Chelsey d’Adesky is a writer, director and producer currently based in London. Growing up Chelsey’s mother lived in California and her father lived in Florida, so she spent years traveling between the two. She was always on the go, always keeping her eyes open and looking for opportunities to draw inspiration from her ever-changing atmosphere. There’s no better place than the airport to people watch, learn to read body languages, personal idiosyncrasies and interpret the emotions of others.
Living with her actor mom in Los Angeles, she learned early on to explore her artistic curiosities and was afforded unparalleled opportunities to pursue her interests in journalism, photography and dance. In high school she was reporting on and producing her own news segments that were broadcast on the local cable network as well as dancing and choreographing for her school’s theatre company. Going into university, she studied broadcast journalism at The George Washington University and interned at The New York Daily News and CBS in the summers. This is when she first started shooting, writing, and editing and exploring pressing subjects through the eye of the camera.
After school, Chelsey worked at Publicis in New York City as a commercial producer for clients such as Citibank, Cadillac, and more. She got her first taste of directing online videos at her agency for Garnier and Matrix and a handful of other clients. Chelsey spent much of her time outside of work exploring this passion, creating short films and content and for brands she felt personally inspired by. Hoping to develop her storytelling skills and interest in filmmaking with more artistic freedom, she began her masters degree at The London Film School. Chelsey wants to tell stories in a visual captivating way that will impact how others see the world on a deep level. Her exposure to different cultures and ways of life coupled with her strong sense of independence and keen observation drives her thirst to create meaningful films.
My first serious relationship lasted from age twelve all the way through nineteen. Michael was my first kiss, first love, first everything. We grew up together. After University and spending a few years apart, we reconnected right before he moved to Texas. Once he left, it took me a few months to notice he was ignoring me. He joined the marines, I called- no answer. He got engaged, I texted- no answer. After two years of not speaking, I got a call. I was carrying a lot of guilt because I didn’t know what caused him to cut me off. He said it was the only way he knew how to move on. It completely shifted my perception of where we stood and how I looked back on the relationship and got me thinking…What if there was a place like The Closure Center? A place where two people could go and have a shared experience of reflection and process unfinished feelings together. How would this change the way we look back on relationships and ourselves?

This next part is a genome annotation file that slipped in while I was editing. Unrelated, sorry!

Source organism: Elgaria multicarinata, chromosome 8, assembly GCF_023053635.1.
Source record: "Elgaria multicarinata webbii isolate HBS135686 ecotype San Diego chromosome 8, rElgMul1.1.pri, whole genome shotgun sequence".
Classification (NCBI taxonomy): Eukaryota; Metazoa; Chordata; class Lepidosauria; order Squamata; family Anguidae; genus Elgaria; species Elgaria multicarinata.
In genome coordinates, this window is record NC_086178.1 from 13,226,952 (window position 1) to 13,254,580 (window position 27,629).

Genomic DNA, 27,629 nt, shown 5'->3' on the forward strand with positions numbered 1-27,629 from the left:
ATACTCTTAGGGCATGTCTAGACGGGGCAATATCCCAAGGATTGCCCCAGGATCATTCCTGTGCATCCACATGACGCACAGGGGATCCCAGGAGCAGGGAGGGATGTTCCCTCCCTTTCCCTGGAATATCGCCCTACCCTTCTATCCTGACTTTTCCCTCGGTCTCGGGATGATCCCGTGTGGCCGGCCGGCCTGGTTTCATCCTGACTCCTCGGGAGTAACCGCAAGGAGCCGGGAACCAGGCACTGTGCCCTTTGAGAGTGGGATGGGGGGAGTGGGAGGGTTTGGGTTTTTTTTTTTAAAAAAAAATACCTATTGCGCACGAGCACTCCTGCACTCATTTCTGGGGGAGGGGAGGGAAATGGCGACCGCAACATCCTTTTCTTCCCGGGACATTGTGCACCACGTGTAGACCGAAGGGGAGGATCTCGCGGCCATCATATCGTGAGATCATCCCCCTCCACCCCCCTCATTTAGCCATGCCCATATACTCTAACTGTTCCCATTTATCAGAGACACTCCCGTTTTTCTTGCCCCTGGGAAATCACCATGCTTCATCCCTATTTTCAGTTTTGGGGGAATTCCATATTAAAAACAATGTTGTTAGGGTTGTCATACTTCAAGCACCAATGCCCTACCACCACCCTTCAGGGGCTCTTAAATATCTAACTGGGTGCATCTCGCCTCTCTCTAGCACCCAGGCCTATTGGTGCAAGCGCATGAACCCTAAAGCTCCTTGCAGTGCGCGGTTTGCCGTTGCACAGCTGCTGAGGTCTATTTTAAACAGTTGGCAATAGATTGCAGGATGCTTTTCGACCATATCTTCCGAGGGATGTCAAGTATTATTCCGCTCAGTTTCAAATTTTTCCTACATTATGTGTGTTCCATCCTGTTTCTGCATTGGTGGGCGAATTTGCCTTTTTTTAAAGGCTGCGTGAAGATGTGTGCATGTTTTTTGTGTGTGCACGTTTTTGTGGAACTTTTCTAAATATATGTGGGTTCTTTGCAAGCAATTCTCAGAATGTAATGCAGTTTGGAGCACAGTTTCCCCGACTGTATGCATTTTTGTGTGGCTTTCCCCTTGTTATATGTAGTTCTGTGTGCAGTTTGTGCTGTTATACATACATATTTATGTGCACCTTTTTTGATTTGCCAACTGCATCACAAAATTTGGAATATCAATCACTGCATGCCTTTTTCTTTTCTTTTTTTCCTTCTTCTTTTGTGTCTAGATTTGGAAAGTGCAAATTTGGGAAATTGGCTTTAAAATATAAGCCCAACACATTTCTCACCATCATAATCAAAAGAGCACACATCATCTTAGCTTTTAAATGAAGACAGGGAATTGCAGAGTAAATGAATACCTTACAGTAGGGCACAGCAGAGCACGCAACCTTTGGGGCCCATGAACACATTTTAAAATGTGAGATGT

With this film, I was interested in exploring how two characters would react to this enclosed process of reflection, discussion, and decision. Very much like the process we all go through when breaking up with or losing touch with a loved one, just more official and a bit strange. I was fascinated with the idea of what individuals hold onto in aftermath of a relationship and how that shapes how they view the experience, themselves, and their partners. When given an opportunity to watch themselves together and clarify uncertainties, I wanted to show how two people would react and ultimately, whether they could let go.
The tone of the film is melancholic and nostalgic with moments of lightness. We went for a retro feeling mixing elements of high tech but in a tangible not-so-distant futuristic way. The visual approach is mixed between more controlled, stylized composition in the present day juxtaposed with a handheld and jumpcut style in the memory sequences. Thus visually highlighting the two times and emotional spaces we are in during these sections. Some of the themes in this film include addressing the past in order to clarify the future, reflection, communication, independence, and the intersection of nature and technology.